My daughter is now 18 months old and she can walk very well. Furthermore, she is curious and would not just like to stay under deck while sailing and climbs basically anywhere. So, what to do if you would like to have a save and comfortable place for her on deck where she can’t go over board?
What I came up with is this construction:
It is asymmetrically mounted in the cockpit in order to allow for easy access to the autopilot being mounted next to the entrance of the cabin and to the entrance itself.
As you can see it is also portable – so it can be either used under deck or be completely removed if you go racing with your friends:
So, how did I build it:
First of all I used an old Römer Jockey Comfort bike seat for children (which you can buy used for very little money).
Then I sawed off the two leg-supports of the seat so that the base-plate of the seat could be mounted on a piece of water-proof boat plywood. Please note that the seat is exactly mounted on the edge of the plywood so that my daughter can have her feed dangling down while using the seat at our cabin table.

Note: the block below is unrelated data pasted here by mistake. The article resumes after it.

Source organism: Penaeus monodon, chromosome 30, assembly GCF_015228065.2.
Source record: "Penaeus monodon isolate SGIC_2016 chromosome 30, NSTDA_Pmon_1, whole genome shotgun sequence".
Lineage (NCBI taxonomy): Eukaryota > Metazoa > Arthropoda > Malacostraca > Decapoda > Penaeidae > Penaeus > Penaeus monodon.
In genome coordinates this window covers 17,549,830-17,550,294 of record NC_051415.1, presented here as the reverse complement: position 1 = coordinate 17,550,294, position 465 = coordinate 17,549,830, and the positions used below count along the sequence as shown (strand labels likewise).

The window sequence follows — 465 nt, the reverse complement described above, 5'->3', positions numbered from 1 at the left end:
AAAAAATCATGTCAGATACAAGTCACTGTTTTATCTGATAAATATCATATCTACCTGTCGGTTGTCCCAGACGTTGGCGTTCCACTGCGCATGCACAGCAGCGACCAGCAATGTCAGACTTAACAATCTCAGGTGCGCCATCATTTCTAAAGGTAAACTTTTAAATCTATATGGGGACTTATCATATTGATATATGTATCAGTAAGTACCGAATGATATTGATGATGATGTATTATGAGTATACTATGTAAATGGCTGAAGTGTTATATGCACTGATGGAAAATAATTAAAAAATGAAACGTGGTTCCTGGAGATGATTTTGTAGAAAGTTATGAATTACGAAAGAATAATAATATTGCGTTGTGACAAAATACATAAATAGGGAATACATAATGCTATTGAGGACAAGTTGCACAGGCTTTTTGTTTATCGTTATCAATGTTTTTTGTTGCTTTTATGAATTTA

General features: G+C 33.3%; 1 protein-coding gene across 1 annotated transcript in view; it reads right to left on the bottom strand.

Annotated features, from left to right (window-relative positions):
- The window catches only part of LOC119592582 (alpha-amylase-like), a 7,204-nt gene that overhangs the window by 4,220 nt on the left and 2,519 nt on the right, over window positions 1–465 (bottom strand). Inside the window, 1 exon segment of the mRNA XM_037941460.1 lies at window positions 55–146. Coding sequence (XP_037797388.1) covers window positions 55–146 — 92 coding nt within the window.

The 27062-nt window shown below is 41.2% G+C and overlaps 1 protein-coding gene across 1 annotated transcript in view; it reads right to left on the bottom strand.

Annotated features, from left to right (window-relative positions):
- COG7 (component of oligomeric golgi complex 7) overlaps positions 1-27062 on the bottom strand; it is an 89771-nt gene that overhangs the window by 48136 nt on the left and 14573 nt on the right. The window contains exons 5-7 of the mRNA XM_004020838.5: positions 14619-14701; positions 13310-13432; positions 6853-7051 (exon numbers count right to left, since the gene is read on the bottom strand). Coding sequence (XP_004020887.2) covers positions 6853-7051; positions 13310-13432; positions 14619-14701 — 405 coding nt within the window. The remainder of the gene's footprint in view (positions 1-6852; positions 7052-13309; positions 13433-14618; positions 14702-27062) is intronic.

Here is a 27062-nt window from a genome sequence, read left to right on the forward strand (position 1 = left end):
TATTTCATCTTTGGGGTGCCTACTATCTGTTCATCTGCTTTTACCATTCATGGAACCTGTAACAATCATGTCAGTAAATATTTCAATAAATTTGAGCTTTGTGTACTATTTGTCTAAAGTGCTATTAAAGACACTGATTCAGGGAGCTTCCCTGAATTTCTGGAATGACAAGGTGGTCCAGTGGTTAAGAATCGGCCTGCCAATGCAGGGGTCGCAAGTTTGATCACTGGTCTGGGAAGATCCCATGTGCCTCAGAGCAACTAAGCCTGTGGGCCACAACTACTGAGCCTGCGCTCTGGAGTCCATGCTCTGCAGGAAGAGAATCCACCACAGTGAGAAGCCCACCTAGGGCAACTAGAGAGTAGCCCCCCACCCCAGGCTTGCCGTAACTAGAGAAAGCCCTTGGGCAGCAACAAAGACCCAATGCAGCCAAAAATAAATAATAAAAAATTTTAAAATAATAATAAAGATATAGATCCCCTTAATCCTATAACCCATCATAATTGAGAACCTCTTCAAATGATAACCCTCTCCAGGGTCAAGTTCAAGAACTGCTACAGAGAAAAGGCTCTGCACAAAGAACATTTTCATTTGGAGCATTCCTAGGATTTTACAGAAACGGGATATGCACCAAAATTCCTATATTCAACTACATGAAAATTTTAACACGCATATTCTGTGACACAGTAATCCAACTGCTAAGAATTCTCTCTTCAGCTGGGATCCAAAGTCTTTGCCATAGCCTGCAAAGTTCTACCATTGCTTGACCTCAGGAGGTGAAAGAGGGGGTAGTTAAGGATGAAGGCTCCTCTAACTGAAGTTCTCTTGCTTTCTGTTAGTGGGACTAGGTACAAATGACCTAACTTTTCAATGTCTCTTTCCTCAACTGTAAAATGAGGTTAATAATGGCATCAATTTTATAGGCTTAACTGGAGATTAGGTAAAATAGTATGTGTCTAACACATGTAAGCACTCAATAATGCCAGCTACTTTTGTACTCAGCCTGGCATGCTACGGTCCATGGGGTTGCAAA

You can use the two integrated nuts in the bottom of the seat to attach the seat to the plate but I decided to put two additional screws through the wholes in the seating area of the seat.
In the cockpit I glued two self-made stripes of wood with Tikalflex (sorry for the look being a bit shabby – it was easily possible to remove the glue later on).
It is possible to push the base-plate under these stripes and the seat is fixed and can be secured with screws or anything comparable that is pushed through the holes in the stripes.
I painted the whole wood white.
Please have a look at the attached gallery. The whole thing works really nice – however and obviously I do not take any guarantee for the safety of your children while using this setup.
Please find the scheme how I supplied my Seascape 18 with electrical power.
Main goal was to provide the Seascape with power independently from a fixed power grid installation and to have enough battery storage to supply the attached devices with power during one sailing day.
Comments on some of the components I used:
The Raymarine Racemaster and the Wind Transducer have own solar cells and do not need any external power supply.
The battery Longex 12LCP-36 is mounted in the front tank under the front berth (I have a whole for an inspection lid built into the tank where it just fits through if I take out the inspectin lid).
The NASA Supernova Combi Anchor / Top Light is a brilliant device! It is LED-based, has both the white Anchor Light as well as the three-coloured position light and can be supplied with power by a single cable (the included switch switches not only power on and off but can also change the polarity which chooses the respective colour scheme).